Impact Testing

What is ImPact?

ImPact, which is short for Immediate Post-Concussion Assessment and Cognitive Testing, is a software program designed to assess and monitor symptoms of concussion. It is a computerized battery of tests that provides objective data to help physicians and other medical experts manage concussion treatment and help determine when an athlete may be ready to return to play.

The software was developed at the University of Pittsburgh Medical Center (UPMC) by neuropsychologists, neurologists, and other physicians. It has been used in high school athletics, as well as collegiate and professional sports.

It takes about 30 minutes to take the ImPact test. It measures:

  • Verbal and Visual Memory
  • Attention/concentration
  • Speed of thinking
  • Reaction time

When should athletes take ImPact?

Results can be used as a benchmark if taken at pre-injury baseline, and to assess and track symptoms from concussion through recovery. The recommendation is to:

  • Have athletes take the test to use as a baseline prior to the sports season.
  • If an athlete experiences a concussion during the season, a team physician or other medical expert should evaluate him/her. Within 1-3 days, the athlete should take another ImPact test – before returning to play, as part of the overall concussion management program. These results can be compared with average scores obtained by uninjured groups as well as the athlete’s own baseline in order to give healthcare providers additional objective information regarding the patient’s symptoms and cognitive functioning.
  • ImPACT results should be interpreted by a qualified neuropsychologist or appropriately trained healthcare professional.

Is ImPact a definitive evaluation tool? What are the pros and cons?

No, ImPACT is not definitive. It is designed to provide an additional piece of information regarding an individual’s cognitive functioning following concussion that can be used by the concussion treatment team in conjunction with other information (e.g. symptom assessment, clinical examination, balance testing) to guide treatment.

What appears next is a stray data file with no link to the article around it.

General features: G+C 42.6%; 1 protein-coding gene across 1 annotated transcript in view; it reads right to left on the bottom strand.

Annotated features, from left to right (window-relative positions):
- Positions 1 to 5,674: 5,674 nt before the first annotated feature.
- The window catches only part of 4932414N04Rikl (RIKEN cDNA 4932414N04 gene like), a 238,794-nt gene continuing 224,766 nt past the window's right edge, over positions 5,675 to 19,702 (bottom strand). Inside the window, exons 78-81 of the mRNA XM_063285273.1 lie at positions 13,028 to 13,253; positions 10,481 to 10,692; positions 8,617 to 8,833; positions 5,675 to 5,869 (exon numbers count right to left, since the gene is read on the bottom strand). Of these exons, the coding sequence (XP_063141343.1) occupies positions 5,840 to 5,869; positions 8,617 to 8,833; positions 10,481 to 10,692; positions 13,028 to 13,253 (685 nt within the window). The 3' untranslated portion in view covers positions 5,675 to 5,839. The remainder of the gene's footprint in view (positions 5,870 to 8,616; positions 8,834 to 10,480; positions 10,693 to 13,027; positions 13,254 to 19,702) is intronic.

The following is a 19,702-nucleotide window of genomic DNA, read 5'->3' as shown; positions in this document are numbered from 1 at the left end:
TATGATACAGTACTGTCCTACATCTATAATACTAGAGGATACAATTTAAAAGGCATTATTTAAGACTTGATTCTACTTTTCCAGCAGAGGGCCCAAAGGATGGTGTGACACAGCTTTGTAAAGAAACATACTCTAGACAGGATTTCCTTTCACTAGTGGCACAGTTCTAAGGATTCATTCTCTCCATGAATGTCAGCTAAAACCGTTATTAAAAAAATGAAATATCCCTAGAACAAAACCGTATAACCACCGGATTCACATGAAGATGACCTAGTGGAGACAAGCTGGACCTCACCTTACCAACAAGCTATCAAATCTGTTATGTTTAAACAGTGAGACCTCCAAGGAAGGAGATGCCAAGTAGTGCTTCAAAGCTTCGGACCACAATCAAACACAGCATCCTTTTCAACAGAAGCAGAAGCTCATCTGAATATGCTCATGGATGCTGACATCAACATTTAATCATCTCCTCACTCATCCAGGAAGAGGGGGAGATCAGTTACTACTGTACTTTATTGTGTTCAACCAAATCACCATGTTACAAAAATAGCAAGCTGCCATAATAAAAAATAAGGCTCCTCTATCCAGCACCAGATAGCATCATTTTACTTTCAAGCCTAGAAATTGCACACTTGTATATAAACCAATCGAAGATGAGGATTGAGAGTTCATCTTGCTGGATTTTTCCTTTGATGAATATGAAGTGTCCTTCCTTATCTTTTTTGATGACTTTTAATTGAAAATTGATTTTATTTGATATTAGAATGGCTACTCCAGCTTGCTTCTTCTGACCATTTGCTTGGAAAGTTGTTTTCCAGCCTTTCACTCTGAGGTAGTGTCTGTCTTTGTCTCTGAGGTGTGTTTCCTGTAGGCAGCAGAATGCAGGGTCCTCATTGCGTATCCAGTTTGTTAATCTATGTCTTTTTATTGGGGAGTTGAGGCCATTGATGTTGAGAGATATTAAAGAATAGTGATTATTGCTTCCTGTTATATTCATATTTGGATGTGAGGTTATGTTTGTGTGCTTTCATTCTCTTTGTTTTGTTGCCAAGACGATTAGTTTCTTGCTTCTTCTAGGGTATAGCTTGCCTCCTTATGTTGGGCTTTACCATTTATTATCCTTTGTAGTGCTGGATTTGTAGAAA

• ImPACT is relatively brief (20-30 min), inexpensive, and widely available.
  • It can be administered individually or in small groups (<6) with adequate supervision by an appropriately trained healthcare provider.
  • Research supports the general sensitivity of ImPACT to the effects of concussion, and it provides an additional objective metric of post-concussion symptoms.
  • Availability of baseline or pre-injury test results is useful to assess individual change in scores over time. Test results are presented in a user-friendly format.


  • ImPACT is widely available and online training or “certification” for its use is very basic.
    Interpretation should only be done by a neuropsychologist or other well- trained healthcare provider who has a background in computerized neuropsychological test interpretation.
  • ImPACT requires good effort on behalf of the patient, and as such, results may be rendered invalid in cases of inadequate effort.
  • ImPACT can be sensitive to a variety of conditions that may affect cognitive functioning besides concussion (e.g. ADHD, medication effects, lack of sleep, or other neuropsychiatric disorders)
  • ImPACT provides easily readable printouts that depict performance across various types of cognitive tasks (e.g. attention, memory, etc). While this is useful, information can be misinterpreted in unqualified hands, as various factors noted above can influence results.
  • Whereas alternate forms are available for test-retest situations, not all of the subtests are equivalent, which may result in variability in scores over time.
  • ImPACT provides only a brief screening assessment of a few aspects of cognitive function, and does not take the place of a more detailed neuropsychological evaluation that may or may not be needed to provide a full assessment of an injured individual.

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